This website records the twentieth century explosion of folk art across England and Wales, as parishioners designed church kneelers that were local, original and unique. They were inspired by the choir stall seats designed by Sybil Blunt for Winchester Cathedral in the early 1930s.
The Second World War brought creative needlework to an end, but by the 1950s austerity was giving way to a new optimism. Kneeler-making allowed stitchers to be creative and colourful after the many years of making do and mending.
Initially, expert designers such as Louisa Pesel, first President of the Embroiderers Guild, and Joan Edwards, author of embroidery books, thought amateurs were incapable of producing a design and likely to be incompetent at following one. Cautious arrangements of simple, repetitive designs were offered to potential stitchers.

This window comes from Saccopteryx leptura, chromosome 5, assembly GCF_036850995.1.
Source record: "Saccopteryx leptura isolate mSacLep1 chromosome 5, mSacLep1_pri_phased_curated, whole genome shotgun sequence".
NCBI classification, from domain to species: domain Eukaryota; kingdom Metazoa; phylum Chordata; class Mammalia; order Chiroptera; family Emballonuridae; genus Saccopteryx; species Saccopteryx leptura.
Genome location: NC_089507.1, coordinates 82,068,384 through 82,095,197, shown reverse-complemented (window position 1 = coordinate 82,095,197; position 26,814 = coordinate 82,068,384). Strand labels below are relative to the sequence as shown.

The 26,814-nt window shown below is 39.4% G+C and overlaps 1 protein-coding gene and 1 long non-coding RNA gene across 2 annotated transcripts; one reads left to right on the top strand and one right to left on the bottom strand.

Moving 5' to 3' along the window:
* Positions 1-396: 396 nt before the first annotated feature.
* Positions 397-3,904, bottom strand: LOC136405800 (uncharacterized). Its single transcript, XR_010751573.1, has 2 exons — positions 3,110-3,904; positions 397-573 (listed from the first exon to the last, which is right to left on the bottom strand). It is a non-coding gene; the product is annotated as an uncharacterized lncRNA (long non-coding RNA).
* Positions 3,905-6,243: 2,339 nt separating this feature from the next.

But potential stitchers ignored advisers. They wanted pictures. They produced pictorial designs and stitched kneelers covering an extraordinary variety of subjects. Explore these through Kneeler Search or through the Kneeler Gallery.
The Parish Kneeler website has been created to stimulate creative kneeler-making and to act as an embryo National Archive for church kneelers that are local, original and unique. It has been put together by Elizabeth Bingham, the leading authority on Anglican church kneelers.